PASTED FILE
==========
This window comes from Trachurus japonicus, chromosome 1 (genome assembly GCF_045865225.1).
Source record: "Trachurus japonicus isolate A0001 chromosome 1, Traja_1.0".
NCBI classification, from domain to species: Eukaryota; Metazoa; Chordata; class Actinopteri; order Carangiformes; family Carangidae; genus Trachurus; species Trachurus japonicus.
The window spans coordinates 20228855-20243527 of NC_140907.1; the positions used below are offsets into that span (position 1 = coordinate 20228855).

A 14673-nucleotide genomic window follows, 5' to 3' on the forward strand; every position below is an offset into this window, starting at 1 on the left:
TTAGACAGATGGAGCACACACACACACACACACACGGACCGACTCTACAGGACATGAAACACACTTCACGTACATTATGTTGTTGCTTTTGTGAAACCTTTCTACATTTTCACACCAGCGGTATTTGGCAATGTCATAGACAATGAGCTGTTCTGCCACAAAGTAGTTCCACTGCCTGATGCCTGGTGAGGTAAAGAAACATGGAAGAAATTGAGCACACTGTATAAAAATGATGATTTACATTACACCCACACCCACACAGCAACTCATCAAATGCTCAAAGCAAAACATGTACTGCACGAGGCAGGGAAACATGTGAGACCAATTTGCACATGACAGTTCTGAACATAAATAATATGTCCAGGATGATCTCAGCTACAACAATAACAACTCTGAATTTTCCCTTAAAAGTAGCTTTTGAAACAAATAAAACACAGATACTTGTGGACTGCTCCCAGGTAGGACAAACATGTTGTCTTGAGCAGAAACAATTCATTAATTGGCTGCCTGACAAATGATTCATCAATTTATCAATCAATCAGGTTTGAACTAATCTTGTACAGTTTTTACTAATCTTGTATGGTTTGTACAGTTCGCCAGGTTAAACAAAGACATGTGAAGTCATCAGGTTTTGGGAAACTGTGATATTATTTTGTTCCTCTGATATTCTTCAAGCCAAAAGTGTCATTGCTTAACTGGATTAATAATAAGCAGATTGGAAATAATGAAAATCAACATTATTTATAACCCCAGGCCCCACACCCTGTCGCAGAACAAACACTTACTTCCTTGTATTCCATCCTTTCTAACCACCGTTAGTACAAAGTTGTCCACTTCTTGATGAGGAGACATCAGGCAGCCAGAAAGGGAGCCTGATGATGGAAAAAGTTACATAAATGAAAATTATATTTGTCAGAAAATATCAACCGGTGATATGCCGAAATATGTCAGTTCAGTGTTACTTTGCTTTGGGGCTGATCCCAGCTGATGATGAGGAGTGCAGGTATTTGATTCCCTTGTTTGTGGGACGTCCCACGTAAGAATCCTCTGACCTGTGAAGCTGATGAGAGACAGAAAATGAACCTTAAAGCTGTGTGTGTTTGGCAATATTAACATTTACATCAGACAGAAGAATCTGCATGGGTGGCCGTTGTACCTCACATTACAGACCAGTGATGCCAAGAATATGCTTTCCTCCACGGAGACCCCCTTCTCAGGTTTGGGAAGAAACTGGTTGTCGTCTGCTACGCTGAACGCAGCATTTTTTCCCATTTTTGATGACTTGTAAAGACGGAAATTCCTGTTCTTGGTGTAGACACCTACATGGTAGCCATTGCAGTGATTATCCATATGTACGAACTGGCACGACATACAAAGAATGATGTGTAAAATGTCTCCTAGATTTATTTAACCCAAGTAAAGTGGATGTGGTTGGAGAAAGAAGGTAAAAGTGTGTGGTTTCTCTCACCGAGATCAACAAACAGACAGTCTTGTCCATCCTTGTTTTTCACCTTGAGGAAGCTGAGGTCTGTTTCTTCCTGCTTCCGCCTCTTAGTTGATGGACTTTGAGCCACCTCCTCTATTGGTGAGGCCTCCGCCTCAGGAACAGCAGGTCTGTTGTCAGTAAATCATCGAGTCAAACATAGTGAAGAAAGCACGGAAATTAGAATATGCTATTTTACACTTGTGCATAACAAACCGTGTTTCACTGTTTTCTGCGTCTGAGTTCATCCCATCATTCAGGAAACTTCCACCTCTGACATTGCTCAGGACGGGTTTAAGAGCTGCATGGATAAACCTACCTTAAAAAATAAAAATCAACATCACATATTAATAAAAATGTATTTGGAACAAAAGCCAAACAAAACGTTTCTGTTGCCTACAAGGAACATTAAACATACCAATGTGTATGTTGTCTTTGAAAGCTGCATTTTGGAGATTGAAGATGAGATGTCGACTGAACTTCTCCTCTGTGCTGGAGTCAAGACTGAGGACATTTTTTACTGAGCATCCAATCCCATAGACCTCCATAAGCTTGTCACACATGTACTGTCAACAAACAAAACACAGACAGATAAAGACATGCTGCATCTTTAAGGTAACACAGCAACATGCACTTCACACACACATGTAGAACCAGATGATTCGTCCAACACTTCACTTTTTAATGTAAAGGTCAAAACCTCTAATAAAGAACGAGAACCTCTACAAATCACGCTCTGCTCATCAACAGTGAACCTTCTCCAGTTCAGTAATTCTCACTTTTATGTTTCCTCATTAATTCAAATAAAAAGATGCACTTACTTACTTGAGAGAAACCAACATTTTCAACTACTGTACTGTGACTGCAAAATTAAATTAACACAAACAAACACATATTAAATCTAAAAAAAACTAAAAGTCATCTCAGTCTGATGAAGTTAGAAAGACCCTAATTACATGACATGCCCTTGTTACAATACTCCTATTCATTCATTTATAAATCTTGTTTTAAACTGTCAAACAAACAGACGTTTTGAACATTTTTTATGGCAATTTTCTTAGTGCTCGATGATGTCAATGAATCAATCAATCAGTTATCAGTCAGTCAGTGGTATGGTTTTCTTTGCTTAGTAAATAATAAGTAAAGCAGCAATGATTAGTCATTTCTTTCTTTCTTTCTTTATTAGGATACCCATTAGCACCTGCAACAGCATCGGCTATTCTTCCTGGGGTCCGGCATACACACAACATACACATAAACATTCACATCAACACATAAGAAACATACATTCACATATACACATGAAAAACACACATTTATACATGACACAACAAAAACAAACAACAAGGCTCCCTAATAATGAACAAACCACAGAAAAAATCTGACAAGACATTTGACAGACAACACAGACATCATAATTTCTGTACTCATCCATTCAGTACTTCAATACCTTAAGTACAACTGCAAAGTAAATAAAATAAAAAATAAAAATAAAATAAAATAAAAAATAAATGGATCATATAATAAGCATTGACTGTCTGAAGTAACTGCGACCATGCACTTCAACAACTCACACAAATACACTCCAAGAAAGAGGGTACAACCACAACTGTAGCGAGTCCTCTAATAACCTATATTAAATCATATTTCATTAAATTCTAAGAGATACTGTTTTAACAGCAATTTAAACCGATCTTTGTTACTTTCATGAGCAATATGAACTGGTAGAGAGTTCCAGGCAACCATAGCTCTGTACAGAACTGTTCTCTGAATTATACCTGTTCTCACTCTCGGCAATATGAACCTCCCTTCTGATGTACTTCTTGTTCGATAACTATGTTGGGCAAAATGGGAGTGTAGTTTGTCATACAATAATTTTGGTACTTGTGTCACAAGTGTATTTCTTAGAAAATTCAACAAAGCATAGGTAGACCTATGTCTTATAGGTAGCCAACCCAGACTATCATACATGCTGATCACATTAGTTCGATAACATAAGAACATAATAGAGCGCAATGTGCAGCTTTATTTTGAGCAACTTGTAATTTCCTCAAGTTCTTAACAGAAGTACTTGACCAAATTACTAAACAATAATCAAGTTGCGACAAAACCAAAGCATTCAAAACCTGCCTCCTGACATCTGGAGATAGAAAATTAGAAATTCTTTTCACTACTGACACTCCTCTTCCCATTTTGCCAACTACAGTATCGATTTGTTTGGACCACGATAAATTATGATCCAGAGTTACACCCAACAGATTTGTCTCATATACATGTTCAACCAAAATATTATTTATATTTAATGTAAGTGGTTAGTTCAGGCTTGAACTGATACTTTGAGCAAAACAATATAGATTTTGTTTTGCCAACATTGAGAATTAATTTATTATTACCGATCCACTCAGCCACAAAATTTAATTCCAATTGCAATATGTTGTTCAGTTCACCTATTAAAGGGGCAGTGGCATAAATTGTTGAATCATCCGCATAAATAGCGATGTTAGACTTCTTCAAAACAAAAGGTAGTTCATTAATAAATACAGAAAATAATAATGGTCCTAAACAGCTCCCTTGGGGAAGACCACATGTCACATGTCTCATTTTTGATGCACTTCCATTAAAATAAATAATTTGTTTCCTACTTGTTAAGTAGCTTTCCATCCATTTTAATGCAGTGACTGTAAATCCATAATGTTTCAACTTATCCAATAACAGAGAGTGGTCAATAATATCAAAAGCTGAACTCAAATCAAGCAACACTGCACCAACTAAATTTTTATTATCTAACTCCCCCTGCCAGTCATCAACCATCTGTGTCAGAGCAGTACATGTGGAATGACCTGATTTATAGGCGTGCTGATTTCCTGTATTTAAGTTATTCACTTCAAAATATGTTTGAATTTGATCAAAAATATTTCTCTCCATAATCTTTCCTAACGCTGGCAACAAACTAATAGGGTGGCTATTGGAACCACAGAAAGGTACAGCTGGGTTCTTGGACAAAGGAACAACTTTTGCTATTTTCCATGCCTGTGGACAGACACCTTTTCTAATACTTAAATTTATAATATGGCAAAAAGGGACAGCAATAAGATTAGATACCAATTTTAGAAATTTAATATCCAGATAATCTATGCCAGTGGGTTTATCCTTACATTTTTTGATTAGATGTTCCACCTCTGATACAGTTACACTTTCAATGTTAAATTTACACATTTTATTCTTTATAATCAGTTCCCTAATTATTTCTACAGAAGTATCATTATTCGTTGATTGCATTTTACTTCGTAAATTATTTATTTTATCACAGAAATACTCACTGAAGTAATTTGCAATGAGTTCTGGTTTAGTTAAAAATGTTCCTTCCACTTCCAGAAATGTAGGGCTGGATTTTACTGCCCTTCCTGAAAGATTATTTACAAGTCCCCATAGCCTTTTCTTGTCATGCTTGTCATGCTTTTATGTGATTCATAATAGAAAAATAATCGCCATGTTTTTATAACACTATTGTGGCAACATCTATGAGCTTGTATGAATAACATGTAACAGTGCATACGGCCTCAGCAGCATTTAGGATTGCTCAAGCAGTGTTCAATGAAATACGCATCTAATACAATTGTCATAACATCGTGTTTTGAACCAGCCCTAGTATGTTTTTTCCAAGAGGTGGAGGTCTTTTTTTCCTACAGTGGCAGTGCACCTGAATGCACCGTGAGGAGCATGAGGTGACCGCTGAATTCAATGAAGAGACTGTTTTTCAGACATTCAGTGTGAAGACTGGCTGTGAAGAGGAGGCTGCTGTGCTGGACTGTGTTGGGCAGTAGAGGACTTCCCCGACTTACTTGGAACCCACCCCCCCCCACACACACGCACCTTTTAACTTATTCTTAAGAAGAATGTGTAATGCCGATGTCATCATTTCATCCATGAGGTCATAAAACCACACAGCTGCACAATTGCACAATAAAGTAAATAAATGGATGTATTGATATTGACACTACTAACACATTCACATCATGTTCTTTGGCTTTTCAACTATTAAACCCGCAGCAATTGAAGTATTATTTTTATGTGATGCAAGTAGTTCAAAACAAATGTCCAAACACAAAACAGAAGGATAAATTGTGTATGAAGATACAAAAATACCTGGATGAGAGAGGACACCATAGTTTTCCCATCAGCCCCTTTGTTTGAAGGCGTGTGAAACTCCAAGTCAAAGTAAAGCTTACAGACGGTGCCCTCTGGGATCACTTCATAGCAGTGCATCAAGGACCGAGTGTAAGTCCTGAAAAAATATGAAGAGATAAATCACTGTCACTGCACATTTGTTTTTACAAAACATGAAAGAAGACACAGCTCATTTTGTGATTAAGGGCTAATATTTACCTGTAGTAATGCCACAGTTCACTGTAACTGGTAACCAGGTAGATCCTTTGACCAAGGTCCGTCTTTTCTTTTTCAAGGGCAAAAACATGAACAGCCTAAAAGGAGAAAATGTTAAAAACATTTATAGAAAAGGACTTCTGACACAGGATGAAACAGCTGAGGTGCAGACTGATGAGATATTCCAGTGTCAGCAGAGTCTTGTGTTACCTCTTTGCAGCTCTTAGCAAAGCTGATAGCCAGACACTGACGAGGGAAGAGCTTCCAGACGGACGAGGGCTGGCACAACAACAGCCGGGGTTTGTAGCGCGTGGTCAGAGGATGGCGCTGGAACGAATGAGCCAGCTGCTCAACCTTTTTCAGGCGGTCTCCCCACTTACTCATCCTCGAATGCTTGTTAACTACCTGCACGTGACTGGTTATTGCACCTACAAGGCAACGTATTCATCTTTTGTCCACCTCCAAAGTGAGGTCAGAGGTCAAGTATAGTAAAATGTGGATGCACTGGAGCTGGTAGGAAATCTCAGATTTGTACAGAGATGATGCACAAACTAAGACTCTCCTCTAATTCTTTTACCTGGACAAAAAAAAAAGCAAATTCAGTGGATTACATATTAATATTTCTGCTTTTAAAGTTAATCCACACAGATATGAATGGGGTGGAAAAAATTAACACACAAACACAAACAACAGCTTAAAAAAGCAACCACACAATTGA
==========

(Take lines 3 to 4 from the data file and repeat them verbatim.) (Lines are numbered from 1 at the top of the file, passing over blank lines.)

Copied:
NCBI classification, from domain to species: Eukaryota; Metazoa; Chordata; class Actinopteri; order Carangiformes; family Carangidae; genus Trachurus; species Trachurus japonicus.
The window spans coordinates 20228855-20243527 of NC_140907.1; the positions used below are offsets into that span (position 1 = coordinate 20228855).